Jeremy Brett: No, not – I must be truthful, I didn’t. I have been working in some sort of isolation in the studio work, filming for five years and when we went into the public marketplace, which is what the theatre is, suddenly to find that there were children out front . . . I wasn’t sure what the audience was, I know we sold to seventy-five countries and were translated into every kind of language under the sun. And I’m thrilled . . . I mean I still can’t believe that. But I am beginning to be aware of the fact that, because of the children, that it appeals to a much wider range of people than I thought. Five-year-olds, six-year-olds, seven-year-olds, are sitting there, glued to the play, and they come around afterwards. And I – I’ve always thought Holmes was a sort of, umm, damaged penguin or kind of black beetle.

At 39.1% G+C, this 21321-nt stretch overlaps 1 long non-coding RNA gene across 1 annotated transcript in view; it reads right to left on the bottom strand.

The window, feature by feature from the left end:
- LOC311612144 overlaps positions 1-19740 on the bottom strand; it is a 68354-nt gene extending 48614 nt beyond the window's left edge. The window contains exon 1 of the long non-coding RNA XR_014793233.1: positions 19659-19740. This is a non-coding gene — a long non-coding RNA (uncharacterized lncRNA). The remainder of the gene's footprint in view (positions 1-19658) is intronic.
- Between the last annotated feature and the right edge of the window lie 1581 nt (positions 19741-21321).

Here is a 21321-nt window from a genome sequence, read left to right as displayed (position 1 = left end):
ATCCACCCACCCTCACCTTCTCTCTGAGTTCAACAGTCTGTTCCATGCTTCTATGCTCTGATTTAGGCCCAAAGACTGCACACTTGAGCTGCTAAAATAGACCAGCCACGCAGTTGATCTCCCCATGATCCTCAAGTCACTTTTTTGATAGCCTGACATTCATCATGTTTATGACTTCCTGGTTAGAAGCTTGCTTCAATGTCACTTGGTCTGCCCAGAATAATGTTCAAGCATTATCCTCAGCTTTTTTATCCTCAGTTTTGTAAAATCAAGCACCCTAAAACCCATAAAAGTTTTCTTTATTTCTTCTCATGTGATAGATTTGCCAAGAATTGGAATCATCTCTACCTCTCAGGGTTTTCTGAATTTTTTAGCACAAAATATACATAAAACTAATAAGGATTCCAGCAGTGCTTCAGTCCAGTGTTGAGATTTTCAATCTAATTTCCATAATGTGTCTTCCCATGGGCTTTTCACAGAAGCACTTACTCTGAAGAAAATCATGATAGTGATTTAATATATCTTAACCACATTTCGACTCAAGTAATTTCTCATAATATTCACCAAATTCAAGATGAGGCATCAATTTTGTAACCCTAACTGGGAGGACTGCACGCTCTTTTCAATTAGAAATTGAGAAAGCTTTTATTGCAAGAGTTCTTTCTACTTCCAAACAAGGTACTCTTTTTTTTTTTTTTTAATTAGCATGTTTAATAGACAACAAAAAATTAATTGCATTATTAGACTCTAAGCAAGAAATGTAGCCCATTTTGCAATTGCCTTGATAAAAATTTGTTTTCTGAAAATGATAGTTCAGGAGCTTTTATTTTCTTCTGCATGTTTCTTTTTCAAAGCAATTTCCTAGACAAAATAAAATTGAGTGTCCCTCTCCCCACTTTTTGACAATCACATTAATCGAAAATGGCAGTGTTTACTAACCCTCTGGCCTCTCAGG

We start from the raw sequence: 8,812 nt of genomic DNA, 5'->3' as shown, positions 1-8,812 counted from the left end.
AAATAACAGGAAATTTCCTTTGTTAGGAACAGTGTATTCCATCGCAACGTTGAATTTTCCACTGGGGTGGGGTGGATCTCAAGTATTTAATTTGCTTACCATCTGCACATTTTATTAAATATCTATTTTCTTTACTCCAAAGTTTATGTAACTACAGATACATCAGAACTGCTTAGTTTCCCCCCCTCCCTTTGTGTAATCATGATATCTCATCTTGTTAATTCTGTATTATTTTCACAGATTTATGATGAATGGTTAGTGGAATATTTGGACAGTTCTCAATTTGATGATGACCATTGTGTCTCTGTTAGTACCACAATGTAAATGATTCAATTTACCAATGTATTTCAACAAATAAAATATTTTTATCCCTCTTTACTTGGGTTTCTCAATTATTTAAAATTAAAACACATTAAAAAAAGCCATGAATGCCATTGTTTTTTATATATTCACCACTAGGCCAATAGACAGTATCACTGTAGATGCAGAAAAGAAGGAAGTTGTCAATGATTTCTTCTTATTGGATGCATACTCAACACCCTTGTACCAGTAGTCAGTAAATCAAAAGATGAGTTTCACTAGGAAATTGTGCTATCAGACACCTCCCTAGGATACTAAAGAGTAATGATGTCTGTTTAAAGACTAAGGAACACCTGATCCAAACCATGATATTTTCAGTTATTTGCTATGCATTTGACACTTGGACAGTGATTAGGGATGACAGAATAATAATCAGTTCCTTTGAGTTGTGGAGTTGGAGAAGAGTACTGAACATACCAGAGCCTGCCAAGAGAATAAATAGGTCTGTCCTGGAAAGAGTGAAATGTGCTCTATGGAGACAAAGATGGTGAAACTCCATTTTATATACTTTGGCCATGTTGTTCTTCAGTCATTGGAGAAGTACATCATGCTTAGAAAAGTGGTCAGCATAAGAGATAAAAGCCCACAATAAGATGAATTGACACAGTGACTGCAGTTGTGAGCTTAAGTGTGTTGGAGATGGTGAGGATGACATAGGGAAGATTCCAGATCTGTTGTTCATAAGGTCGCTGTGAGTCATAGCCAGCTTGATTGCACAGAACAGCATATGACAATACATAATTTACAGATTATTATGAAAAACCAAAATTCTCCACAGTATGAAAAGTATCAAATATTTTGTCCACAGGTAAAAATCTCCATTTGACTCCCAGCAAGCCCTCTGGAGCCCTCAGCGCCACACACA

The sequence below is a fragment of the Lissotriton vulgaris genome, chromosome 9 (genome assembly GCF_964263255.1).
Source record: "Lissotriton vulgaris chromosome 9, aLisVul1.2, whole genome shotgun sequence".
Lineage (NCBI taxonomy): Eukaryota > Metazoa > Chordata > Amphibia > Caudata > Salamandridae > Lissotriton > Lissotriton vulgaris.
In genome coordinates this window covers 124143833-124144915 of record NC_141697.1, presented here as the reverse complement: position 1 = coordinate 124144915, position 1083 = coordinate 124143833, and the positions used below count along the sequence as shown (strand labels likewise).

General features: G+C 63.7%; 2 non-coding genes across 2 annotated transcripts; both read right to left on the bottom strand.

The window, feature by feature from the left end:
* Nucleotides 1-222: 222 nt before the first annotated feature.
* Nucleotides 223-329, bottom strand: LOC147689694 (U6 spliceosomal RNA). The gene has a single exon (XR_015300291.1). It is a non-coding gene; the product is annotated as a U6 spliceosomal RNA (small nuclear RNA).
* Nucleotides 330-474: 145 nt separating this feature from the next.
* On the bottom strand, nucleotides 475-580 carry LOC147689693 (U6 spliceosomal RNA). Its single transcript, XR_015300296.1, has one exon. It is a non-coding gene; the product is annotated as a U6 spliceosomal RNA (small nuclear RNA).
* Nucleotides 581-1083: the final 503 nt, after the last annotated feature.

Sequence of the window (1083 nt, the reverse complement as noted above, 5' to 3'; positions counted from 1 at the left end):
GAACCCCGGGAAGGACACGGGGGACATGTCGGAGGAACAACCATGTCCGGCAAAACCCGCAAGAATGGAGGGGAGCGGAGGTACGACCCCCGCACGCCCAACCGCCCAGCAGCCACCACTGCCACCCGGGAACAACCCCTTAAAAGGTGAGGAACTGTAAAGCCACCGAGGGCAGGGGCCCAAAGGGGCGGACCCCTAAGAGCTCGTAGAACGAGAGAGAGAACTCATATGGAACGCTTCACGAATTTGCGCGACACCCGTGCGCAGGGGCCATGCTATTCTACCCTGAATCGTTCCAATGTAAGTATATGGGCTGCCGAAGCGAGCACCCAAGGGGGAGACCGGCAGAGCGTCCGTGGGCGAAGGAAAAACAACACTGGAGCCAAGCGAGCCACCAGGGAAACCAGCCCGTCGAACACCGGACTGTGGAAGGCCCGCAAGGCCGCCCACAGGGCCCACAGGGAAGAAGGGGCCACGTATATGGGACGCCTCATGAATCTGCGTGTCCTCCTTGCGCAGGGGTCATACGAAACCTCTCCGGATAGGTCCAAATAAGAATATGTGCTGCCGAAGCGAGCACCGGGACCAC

(Edward Hardwicke and the Hostess start laughing)
Jeremy Brett: I never thought he was heroic at all! I wouldn’t cross the road to meet him.
Hostess: But there’s also this amazing thing, don’t you think, that Agatha Christie wrote about Hercule Poirot, umm, but nobody ever thought that Hercule Poirot was real. But they do believe in Holmes and Watson, don’t they? I mean, do you get letters to you as real people?
Edward Hardwicke: Well, not exactly as real people, but I certainly think they – the characters – are very real to a lot of people. And I think it’s partially because Conan Doyle, rather like – it’s a different kettle of fish, in a way – but, Ian Fleming did it with James Bond. His detail, and the precise detail, of actual places and things which are mentioned in the stories, somehow make – give it a terrific sense of reality, a terrific sense of Victorian and Edwardian London.